* Today in Black History – January 9 *
1866 – Fisk College is established in Nashville, Tennessee. Rust
College is established in Holly Springs, Mississippi.
Lincoln University is established in Jefferson City,
1901 – Edward Mitchell Bannister joins the ancestors in Providence,
Rhode Island. Challenged to become an artist after reading a
newspaper article deriding African Americans’ ability to
produce art, he disproved that statement throughout a
distinguished art career.
1906 – Poet and author, Paul Laurence Dunbar, joins the ancestors
after succumbing to tuberculosis. Dunbar was so talented and
versatile that he succeeded in two worlds. He was so adept
at writing verse in Black English that he became known as the
“poet of his people,” while also cultivating a white audience
that appreciated the brilliance and value of his work.
“Majors and Minors” (1895), Dunbar’s second collection of
verse, was a remarkable work containing some of his best poems
in both Black and standard English. When the country’s
reigning literary critic, William Dean Howells reviewed
“Majors and Minors” favorably, Dunbar became famous. And
Howells’ introduction in “Lyric of Lowly Life” (1896) helped
make Dunbar the most popular African American writer in
America at the time.
1914 – Phi Beta Sigma fraternity is founded at Howard University.
1935 – Earl G. Graves is born in Brooklyn, New York. He will become
president and chief executive officer of Earl G. Graves, Ltd.,
the publisher of “Black Enterprise” magazine, a successful
entrepreneur, and one of the strongest advocates for
African American business.
1942 – Joe Louis knocks out Buddy Baer in the first round in the 20th
title defense of his world heavyweight title in New York City.
1946 – Lyric poet, Countee Cullen joins the ancestors in New York City
at the age of 42. His several volumes of poetry include
“Color” (1925); “Copper Sun” (1927); “The Black Christ” (1929);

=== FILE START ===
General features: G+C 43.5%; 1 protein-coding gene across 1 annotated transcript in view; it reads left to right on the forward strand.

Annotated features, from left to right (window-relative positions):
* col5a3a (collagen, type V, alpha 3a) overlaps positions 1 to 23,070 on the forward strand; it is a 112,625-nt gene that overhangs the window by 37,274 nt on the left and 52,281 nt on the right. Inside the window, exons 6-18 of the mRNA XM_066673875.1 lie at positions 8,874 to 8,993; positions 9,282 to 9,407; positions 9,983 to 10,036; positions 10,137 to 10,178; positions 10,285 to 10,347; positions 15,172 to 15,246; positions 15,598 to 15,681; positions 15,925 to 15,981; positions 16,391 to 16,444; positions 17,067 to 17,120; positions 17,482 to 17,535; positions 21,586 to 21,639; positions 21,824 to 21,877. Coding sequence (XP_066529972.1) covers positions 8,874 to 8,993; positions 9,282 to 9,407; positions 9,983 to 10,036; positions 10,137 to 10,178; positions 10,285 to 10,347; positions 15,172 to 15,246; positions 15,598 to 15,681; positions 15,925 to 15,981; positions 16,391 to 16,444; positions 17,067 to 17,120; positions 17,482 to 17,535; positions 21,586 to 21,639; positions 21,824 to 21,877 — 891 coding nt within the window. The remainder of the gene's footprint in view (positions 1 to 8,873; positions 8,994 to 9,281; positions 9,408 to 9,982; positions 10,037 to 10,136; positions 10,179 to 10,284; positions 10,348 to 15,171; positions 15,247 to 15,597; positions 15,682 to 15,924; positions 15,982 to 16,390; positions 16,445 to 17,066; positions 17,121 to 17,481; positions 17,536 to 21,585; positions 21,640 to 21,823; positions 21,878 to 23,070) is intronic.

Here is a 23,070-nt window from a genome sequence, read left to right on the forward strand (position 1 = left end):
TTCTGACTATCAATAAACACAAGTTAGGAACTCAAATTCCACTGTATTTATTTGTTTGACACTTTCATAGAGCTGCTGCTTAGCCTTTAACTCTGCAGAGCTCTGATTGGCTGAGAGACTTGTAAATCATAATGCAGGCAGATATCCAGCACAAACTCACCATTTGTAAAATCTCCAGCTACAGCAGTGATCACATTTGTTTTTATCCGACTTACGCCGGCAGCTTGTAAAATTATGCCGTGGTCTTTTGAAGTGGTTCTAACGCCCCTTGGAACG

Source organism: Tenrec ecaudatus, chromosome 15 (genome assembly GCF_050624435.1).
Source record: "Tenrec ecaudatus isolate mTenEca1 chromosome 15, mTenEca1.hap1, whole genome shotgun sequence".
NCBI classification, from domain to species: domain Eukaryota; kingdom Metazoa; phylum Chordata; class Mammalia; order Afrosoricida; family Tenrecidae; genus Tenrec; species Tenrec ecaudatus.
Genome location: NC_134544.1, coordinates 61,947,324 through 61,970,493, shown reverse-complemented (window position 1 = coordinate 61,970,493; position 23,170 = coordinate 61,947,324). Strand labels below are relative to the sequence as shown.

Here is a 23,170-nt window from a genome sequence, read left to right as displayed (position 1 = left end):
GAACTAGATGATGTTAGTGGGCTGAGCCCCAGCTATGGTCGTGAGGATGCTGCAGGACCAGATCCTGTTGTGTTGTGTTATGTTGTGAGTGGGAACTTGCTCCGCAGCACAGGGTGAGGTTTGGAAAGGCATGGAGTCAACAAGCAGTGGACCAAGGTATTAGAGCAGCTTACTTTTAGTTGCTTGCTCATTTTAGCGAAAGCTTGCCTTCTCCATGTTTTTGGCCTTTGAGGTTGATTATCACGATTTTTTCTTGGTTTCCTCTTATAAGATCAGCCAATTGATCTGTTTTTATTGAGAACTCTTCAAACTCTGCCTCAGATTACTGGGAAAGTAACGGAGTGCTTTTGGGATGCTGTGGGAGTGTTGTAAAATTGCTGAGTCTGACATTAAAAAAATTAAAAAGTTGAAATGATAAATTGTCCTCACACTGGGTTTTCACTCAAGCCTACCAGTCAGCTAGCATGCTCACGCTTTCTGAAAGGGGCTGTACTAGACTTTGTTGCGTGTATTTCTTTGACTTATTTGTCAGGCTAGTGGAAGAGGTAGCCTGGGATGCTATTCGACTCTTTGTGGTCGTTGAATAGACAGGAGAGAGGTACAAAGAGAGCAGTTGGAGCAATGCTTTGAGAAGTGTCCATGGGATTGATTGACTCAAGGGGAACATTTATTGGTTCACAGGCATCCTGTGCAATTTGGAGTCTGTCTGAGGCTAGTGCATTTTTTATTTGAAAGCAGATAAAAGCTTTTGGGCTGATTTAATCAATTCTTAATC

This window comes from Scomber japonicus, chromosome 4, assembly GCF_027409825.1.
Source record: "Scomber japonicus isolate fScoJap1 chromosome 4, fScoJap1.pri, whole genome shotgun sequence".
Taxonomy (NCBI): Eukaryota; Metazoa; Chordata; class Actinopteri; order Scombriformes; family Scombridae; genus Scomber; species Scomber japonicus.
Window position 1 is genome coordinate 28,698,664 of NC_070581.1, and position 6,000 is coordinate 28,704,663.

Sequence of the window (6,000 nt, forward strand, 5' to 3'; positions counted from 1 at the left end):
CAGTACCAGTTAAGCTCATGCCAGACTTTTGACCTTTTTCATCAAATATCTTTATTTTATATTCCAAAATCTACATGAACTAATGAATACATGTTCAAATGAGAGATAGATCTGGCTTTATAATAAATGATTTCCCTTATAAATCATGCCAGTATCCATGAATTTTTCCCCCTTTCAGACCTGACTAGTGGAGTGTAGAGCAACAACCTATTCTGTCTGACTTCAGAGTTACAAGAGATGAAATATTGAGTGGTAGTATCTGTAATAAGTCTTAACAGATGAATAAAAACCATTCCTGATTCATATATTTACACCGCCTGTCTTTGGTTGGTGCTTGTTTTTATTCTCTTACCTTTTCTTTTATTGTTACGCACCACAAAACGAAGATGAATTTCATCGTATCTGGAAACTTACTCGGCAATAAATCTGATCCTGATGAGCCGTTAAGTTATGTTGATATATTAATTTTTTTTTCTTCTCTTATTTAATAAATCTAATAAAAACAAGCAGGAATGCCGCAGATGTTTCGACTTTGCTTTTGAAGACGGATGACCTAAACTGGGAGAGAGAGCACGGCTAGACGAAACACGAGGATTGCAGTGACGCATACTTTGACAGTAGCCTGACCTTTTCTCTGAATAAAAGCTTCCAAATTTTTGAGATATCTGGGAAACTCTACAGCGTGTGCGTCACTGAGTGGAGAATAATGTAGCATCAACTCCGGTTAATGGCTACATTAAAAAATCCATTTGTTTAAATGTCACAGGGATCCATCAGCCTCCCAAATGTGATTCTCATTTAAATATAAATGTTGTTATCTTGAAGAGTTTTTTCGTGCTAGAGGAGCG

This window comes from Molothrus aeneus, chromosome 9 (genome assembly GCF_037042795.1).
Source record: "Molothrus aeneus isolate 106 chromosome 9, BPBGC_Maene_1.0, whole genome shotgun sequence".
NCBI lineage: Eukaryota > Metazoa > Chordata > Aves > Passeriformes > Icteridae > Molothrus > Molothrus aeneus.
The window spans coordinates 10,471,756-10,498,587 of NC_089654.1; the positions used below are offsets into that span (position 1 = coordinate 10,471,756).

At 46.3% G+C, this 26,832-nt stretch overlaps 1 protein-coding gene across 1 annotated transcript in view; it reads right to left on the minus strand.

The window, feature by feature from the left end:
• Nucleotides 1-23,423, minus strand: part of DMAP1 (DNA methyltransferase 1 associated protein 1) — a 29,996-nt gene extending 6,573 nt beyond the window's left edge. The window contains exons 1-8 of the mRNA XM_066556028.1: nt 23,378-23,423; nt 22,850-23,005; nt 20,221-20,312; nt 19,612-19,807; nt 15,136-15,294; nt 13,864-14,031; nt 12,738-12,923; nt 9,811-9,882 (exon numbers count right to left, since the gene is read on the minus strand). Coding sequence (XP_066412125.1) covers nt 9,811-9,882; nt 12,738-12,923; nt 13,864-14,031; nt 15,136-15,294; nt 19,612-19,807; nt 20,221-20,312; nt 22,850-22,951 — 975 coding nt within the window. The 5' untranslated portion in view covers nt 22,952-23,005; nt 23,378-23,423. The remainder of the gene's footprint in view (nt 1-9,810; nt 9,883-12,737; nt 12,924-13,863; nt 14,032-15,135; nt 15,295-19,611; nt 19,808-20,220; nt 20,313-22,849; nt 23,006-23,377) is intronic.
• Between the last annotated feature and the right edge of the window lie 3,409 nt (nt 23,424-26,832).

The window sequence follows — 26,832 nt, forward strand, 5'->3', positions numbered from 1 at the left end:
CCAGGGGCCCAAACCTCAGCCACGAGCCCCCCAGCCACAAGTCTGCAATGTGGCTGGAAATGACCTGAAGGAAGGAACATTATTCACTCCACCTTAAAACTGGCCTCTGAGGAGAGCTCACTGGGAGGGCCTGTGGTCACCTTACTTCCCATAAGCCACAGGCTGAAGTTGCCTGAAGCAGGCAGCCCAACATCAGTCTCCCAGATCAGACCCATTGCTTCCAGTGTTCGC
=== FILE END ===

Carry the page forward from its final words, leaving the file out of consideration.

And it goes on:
and “On These I Stand” (published posthumously, 1947), his
selection of poems by which he wished to be remembered. Cullen
also wrote a novel dealing with life in Harlem, “One Way to
Heaven” (1931), and a children’s book, “The Lost Zoo” (1940).
1958 – The University of Cincinnati’s Oscar Robertson scores 56 points
against Seton Hall University, whose team total is 54 points.
1965 – Tyrone “Muggsy” Bogues is born in Baltimore, Maryland. He will
become a high school standout at Paul Lawrence Dunbar High, on
same team that produced first round draft picks Reggie Williams
and the late Reggie Lewis along with former Hornets teammate
David Wingate. He will play college basketball at Wake Forest
(where his jersey #14 will be retired) and become a NBA guard
with the Charlotte Hornets and Golden State Warriors. All
these accomplishments and only five feet three inches tall.
1967 – The Georgia legislature, bowing to legal decisions and national
pressure, seats state Representative Julian Bond, a critic of
the Vietnam War.
1970 – After 140 years of unofficial racial discrimination, the Mormon
Church issues an official statement declaring that Blacks were
not yet to receive the priesthood “for reasons which we
believe are known to God, but which He has not made fully
known to man.”
1989 – Time, Inc. agrees to sell NYT Cable for $420 million to Comcast
Corporation, Lenfest Communications, and an investment group
led by African American entrepreneur J. Bruce Llewellyn. It is
the largest cable TV acquisition by an African American.